Sunday, July 11, 2010

Security first - pdfs and embedded files

A short posting with an example of the screenshot from a pdf reader ( Okular )

Pdf generators sometime include some of the settings for how the pdf was generated into the final pdf itself.

A security conscious pdf reader should give the user some information, rather than just rendering the embedded file:

When generating the pdf using a very feature rich Pdf Writer, there are many, many, options such as the CMYK profile.

Adobe Distiller likes to include a file named 'folder.options' (or similar) that contains entries like the following:
  • CompatibilityLevel 1.3
  • PDFXCompliantPDFOnly false
...and so on.

There is just one advantage I can see from having a copy of the embedded folder.options ... see for yourself the compatibility settings which the author thought were
appropriate for the distribution of their published pdf.

Hybrid PDF/ODF export from OpenOffice:

Whilst on the subject of embedded files, I am running a recent version of OpenOffice (3.2) and noticed that pdf export has a new checkbox labelled 'Create hybrid file'

If you want maximum compatibility with people using open source AND adobe readers, then be wary of ticking 'Create hybrid file'.

Whilst it might seem convenient for yourself, I suggest you do some thorough testing with Adobe reader software before creating hybrid PDF/ODF files for wider distribution.

OpenOffice version 3 prior to version 3.2 and ColorSpace:

 If you have sent a pdf to a colleague and they have reported back they were unable to read it and their reader software reported 'invalid ColorSpace', then
consider running OpenOffice 3.2

( OpenOffice 3.2 was released in February 2010 and has better compatibility with the latest versions of Adobe reader )

OpenOffice 3.2 is the default version for the upcoming Debian Squeeze release.

Friday, July 9, 2010

Protein and Carbohydrate balance

Some web articles describe a "High Protein Diet", here I draw your attention to a "Low Protein Diet", an easy trap for some ready meals.

Here is an example of Cauliflower Cheese Grills ( ):

Cooked per 100g breakdown for Protein and Carbohydrate:
  • Protein 6.1g
  • Carbohydrate 25.3g
So in those Grills the Carbohydrate is 4 times the protein.

Nothing much wrong with that, although if you are in the muscle building phase of your cycling regime, you might want to be wary of that '4 times' factor and seek something higher in protein.

You might like to add half a tin of Tuna chunks (27% protein) if you want to tip the balance back a bit in protein's favour :)

Tuna, Chickpeas, Beans and misconceptions about Protein levels:

People often wrongly think that Chickpeas are around a quarter protein. They are when they are raw, but things change when looking at a supermarket tin of Chickpeas.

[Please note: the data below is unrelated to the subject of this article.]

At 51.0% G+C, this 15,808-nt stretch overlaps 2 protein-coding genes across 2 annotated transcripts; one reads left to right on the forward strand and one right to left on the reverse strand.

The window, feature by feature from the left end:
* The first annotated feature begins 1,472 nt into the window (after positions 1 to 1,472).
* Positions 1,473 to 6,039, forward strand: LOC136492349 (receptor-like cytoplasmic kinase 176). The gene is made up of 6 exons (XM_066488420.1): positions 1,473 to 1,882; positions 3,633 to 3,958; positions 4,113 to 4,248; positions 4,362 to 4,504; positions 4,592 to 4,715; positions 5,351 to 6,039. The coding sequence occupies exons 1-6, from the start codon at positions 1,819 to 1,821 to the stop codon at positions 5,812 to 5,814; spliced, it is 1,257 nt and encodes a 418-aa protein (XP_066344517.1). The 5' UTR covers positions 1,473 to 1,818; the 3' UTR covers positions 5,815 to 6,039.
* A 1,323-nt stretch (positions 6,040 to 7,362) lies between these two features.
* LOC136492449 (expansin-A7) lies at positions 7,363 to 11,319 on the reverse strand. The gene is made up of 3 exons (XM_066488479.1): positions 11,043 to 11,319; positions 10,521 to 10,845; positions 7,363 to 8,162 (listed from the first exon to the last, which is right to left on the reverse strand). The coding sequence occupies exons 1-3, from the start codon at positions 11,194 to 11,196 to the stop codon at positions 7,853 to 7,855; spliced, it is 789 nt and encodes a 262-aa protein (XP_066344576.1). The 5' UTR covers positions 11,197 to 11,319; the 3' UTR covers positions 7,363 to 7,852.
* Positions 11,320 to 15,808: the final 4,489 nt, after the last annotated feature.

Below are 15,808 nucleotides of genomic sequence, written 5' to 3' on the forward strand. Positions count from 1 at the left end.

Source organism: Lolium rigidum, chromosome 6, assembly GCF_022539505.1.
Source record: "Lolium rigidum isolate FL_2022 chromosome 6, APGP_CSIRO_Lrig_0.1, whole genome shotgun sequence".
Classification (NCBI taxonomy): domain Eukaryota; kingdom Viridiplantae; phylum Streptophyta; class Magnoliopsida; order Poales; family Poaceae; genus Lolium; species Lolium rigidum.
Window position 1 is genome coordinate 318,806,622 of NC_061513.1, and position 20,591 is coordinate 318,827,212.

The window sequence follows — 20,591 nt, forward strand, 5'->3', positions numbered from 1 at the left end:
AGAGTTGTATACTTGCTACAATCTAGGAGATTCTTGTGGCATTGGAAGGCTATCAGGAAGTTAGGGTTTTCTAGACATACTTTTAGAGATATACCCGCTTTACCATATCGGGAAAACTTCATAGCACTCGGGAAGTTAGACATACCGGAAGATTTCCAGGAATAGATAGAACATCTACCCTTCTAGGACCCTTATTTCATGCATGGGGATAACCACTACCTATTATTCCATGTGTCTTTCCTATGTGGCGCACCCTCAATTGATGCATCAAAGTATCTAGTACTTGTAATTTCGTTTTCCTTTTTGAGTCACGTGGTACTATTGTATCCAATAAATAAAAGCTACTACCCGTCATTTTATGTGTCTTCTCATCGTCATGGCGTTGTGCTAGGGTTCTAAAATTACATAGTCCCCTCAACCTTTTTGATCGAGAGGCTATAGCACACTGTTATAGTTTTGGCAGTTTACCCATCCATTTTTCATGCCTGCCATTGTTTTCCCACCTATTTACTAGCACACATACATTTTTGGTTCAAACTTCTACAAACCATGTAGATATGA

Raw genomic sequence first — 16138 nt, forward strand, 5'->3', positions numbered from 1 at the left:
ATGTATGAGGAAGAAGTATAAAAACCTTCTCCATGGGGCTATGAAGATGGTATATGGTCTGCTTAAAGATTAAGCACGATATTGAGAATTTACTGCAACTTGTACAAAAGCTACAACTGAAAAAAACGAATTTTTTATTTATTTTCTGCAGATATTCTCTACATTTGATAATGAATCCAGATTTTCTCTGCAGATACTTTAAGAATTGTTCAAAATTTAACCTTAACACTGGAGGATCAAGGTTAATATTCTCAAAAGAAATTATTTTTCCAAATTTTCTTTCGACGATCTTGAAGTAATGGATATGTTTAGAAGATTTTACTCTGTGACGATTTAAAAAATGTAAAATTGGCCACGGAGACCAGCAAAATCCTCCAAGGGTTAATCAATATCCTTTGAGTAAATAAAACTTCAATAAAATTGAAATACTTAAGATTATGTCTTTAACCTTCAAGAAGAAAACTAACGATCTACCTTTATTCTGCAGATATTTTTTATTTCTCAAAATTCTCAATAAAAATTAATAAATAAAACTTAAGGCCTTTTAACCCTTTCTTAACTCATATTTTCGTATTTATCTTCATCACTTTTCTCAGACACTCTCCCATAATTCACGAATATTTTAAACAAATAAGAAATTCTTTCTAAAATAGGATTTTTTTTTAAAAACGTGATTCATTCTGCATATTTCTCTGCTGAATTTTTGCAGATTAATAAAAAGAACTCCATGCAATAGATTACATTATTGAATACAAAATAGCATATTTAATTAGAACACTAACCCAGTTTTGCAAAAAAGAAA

Quoting directly from this Wikipedia page:
One hundred grams of mature boiled chickpeas contains 164 calories, 2.6 grams of fat (of which only 0.27 grams is saturated), 7.6 grams of dietary fiber and 8.9 grams of protein.
Which fits with what I read on the back of the tin (6% to 8% protein).

( If you see a figure of 23% or higher protein for Chickpeas then I would be thinking that these were raw Chickpeas perhaps. )

However If your supermarket tin says 23% or more protein, then post the brand name in a comment to this article and I'll gladly stock up :)

Here is a useful link for protein content of beans.

Most beans in that list are in the 6% to 8% protein range so Chickpeas seem to be pretty typical in terms of their protein level.

Tuna, at roughtly 25% protein, is something that you can use to boost the protein content of a bean meal, if you are unhappy with the protein level.

How much protein do I need?:

There are lost of answers (and the links provided later are a good place to start)

One simple answer...
The only people who should be getting less than 40g per day of protein are children
( If you are an adult and getting less than 40g per day then do read the section "Protein links" below to understand why this is not great )

Quote from
Health professionals suggest men should eat 55.5g protein a day and women 45g.

Bean links:

Protein links:

Tuna Baked Potato - where it all goes wrong:

You can eat Tuna Baked Potato and still be living a "Low protein diet"

Because people who diet tend to cut out some starchy foods and greasy foods,
there is a temptation to hide behind a "Tuna Baked Potato" as proof of diet regime.

Firstly if you want a high protein meal then it needs lots of Tuna, rather than a meagre sprinkling
on the top.

Secondly, if Ian Botham wouldn't bowl your Jacket Potato then it is too big.
Most people have idea of the size of a cricket ball. The chef in your canteen might think they are doing you a favour by ordering in 'oversize' potatoes for Jacket Potato meals, but perhaps it is not such a great idea.

Thirdly, try half fat Mayonaise and/or a better oven cooking method if your Potato is too dry.
Avoid the temptation to reach for a packet* of butter and grease things up.

*If you thought two packets here then I rest my case.

Taking a Tuna Baked Potato with a huge Potato, tiny sprinking of Tuna, and two sachets of butter, is kidding no one. You might aswell have queued at the chips counter.

Final tip - look to Lentils:

Apparently cooked lentils are 18% protein, so pick up a Lentil cook book and you have a great way of getting high protein meals as an alternative to Tuna :)

Note: I am not a fan of Atkins diet or Low Carb diets generally. This article is about equipping myself with the knowledge of how much Protein is recommended, and how to get it at mealtime.